- The Washington Times - Thursday, April 2, 2009

THE TURNING POINT

By Lewis E. Lehrman

Stackpole Books, 432 pages, $29.95, illus.

REVIEWED BY GORDON BERG

Lewis E. Lehrman lays his cards on the table right from the beginning of his magisterial exegesis of Abraham Lincoln’s speech in Peoria, Ill., on Oct. 16, 1854, opposing the Kansas-Nebraska Act. “I am not a scholar,” Mr. Lehrman insists, calling the book “a labor of love, in the works for more than two decades.”

Mr. Lehrman is too modest, and the hours he spent away from his day job as an economist and financial analyst certainly were well spent.

Lincoln scholars and historians have long recognized the genius embedded in the 17,000 words Lincoln spoke to the throng gathered in the chill that settled on the lantern-lit Peoria town square that autumnal prairie evening. By devoting an entire book to the speech, Mr. Lehrman is arguing that the speech deserves recognition from a wider audience.

He’s right. Even with the bicentennial of Lincoln’s birth inundating us with a tsunami of books about him, Mr. Lehrman’s achievement stands apart for its rigorous research, cogent analysis and clarity of writing that does justice to America’s master craftsman of English prose.

The Kansas-Nebraska Act was the creation of Lincoln’s nemesis, the senior senator from Illinois, Stephen A. Douglas. “Popular sovereignty” - letting the residents of territories vote on whether to accept or reject slavery - was proposed by Douglas as a solution to a vexing problem that pitted North versus South.

The law as signed by President Franklin Pierce, whom Mr. Lehrman calls “a weak-willed New England doughface,” was a hodgepodge of political promises (a northern route for a transcontinental railroad) and regional deal-making (repealing the Missouri Compromise of 1820) that would make a Chicago ward healer envious. Upon its enactment, Sen. Salmon P. Chase of Ohio presciently remarked to Sen. Charles Sumner of Pennsylvania, “They celebrate a present victory, but the echoes they awake will never rest till slavery itself shall die.”

It was this noxious stew, Mr. Lehrman argues, that aroused the lanky prairie lawyer from his steadfast focus on his statewide law practice and propelled him into the rough-and-tumble arena of national political debate over the future of slavery. In the halcyon days before television made instant analysis a household parlor game, political opponentswould stage face-to-face debates before live audiences.

So when Douglas arrived back home, ostensibly to rally support for fellow Democratic office seekers, Lincoln mirrored the Little Giant’s itinerary to avail himself of the opportunity, in a public forum, to unleash his burning opposition to what he saw as the trampling of the ideals and intent of the Founding Fathers as laid down in the Declaration of Independence. Mr. Lehrman persuasively argues that Lincoln’s Peoria speech is “a rhetorical and literary masterpiece” and “forms the foundation of his politics and principles in the 1850s and in his presidency.”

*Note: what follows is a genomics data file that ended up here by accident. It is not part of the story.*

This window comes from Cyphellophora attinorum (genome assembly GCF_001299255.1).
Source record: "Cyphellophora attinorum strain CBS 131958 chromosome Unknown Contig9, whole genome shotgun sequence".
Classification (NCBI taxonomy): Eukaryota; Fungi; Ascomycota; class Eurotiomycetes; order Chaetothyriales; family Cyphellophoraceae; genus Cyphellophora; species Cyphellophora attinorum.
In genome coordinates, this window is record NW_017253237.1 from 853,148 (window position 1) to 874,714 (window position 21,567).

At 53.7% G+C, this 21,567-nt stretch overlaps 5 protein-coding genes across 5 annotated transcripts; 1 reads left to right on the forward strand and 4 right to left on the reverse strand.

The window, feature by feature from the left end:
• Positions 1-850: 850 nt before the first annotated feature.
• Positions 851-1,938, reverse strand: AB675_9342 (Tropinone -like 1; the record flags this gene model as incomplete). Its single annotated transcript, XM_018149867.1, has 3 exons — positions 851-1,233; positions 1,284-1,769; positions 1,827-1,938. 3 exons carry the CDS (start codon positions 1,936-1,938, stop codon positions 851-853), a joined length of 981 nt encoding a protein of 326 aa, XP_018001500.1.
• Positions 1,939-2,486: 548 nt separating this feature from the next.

Mr. Lehrman wisely lets Lincoln’s own words carry the story. The man we encounter is not the abolitionist he would become, although there are clear indications that this likely would be the course he would follow. Rather, we find a conservative, strict constructionist lawyer who used facts and precedents from the Declaration of Independence and the Constitution to demolish the arguments Douglas made for the law he so desperately hoped would settle the question of slavery forever.

Mr. Lehrman also lets us hear from Lincoln’s contemporaries as well as historians past and present. Their commentary adds a rich context to the extraordinary content and organization of Lincoln’s speech, which the publisher graciously has reproduced in full as an appendix. One could quibble that the book’s structure could have been integrated more seamlessly by not separating the chronological narrative of events from an analysis of the issues, but this is a minor annoyance.

Finally, everyone who tills the rich soil of America’s past owes an inestimable debt of gratitude to Mr. Lehrman. As co-founder of the Gilder Lehrman Institute of American History and the Gilder Lehrman Center for the Study of Slavery, Resistance, and Abolition, he is advancing the study of American history by giving generations of students and scholars access to a rich treasure trove of primary source materials, education grants and teaching aids. This book certainly enables Mr. Lehrman, an enthusiastic student and generous benefactor, to add “scholar” to his already impressive resume.

• Gordon Berg is past president of the Civil War Round Table of the District of Columbia.

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